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Monrovia Town Center Hearing Packs Winchester Hall

"They want to take basically 1,500 new homes, carve it out from the farmland and dump it next to our community. It's going to more than triple the size of our town," said Steven McKay of Monrovia, the president of Residents Against Landsdale Expansion.

FREDERICK COUNTY, Md. - It was a packed room at Winchester Hall Wednesday night, but despite emotions running high it was quiet. The public was instructed to wave hands, and refrain from cheering and clapping to keep the meeting running in a timely manner.

The Planning Commission has heard comments from hundreds who are against the Monrovia Town Center, including more than 1,500 houses, as well as commercial properties.

"They want to take basically 1,500 new homes, carve it out from the farmland and dump it next to our community. It's going to more than triple the size of our town," said Steven McKay of Monrovia, the president of Residents Against Landsdale Expansion.

Residents are pushing for the Planning Commission to say no when they make a recommendation to the Frederick County Board of Commissioners on November 20th.

"I'm for sustainable growth, but not over development. Our roads can't take the heavy traffic, there dangerous, now our schools are overcrowded," said Monrovia Resident Stan Mordensky.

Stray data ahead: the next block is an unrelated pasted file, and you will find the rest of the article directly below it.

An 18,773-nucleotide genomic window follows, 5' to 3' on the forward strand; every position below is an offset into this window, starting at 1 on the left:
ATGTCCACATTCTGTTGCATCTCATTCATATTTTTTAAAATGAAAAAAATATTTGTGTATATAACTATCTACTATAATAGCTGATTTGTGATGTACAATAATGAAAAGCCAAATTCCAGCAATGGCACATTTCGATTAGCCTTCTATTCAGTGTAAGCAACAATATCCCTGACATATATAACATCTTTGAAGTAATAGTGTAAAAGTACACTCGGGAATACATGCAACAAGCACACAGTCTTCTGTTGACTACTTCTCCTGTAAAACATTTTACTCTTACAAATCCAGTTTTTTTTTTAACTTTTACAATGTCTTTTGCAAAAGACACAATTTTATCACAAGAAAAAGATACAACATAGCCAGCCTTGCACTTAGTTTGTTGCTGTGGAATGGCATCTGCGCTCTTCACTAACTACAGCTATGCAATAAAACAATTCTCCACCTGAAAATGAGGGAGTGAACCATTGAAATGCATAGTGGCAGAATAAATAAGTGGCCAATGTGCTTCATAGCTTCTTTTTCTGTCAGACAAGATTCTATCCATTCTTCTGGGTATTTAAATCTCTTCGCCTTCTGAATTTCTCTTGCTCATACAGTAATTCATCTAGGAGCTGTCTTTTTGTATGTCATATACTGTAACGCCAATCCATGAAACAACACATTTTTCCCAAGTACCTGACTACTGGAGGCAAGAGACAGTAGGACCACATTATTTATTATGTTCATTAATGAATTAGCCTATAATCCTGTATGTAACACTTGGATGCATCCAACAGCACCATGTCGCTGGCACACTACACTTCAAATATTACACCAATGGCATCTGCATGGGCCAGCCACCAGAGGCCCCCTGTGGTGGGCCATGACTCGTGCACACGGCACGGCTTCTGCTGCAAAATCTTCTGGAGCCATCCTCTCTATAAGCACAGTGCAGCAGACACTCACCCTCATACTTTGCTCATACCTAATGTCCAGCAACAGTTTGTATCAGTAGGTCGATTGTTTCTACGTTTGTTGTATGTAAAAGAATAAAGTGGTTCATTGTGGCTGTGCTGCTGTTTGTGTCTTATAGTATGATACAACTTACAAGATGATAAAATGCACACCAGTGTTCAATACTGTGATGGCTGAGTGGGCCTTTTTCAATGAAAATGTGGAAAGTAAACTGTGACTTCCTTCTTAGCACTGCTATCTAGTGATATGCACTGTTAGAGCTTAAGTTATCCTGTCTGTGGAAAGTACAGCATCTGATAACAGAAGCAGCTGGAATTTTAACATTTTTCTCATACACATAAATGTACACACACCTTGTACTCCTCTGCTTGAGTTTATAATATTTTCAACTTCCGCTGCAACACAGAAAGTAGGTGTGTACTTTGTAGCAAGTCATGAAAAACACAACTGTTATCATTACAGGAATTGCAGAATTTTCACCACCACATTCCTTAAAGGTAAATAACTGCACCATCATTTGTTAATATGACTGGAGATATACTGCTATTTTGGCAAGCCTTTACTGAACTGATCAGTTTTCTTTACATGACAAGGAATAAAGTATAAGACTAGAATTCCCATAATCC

Hundreds of residents echoed the same concerns, the local schools already over crowded and the roads in no condition for increased traffic.

"It used to be a car every 15 to 20 minutes and now it's one every 15 to 20 seconds," said Jeff Green of Monrovia.

But, not everyone is in opposition to the Monrovia Town Center.

"I'm the minority here tonight, but I know there are others who do support it. As a resident I'd like to be able to shop closer to home, and I like the idea of walk able communities," said Annette Breiling, an Ijamsville resident.

Many who live in Monrovia say each house sits on at least an acre, and some remember when they weren't allowed to install street lights because the cows didn't like it at night.

Now, five to ten houses per acre could be coming. The Planning Commission previously said five to ten houses on an acre was the State's request, but a letter from the State Department of Planning was presented at Wednesday's hearing, and clarifies that decision is made by local government.

Developers’ say they would provide some funding to make sure there would be enough room for all the students in the area, and to repair roadways. Many say it wouldn't be enough funding and they fear taxes will increase.

The public will have another chance to comment and voice their concerns to the Planning Commission on November 6.

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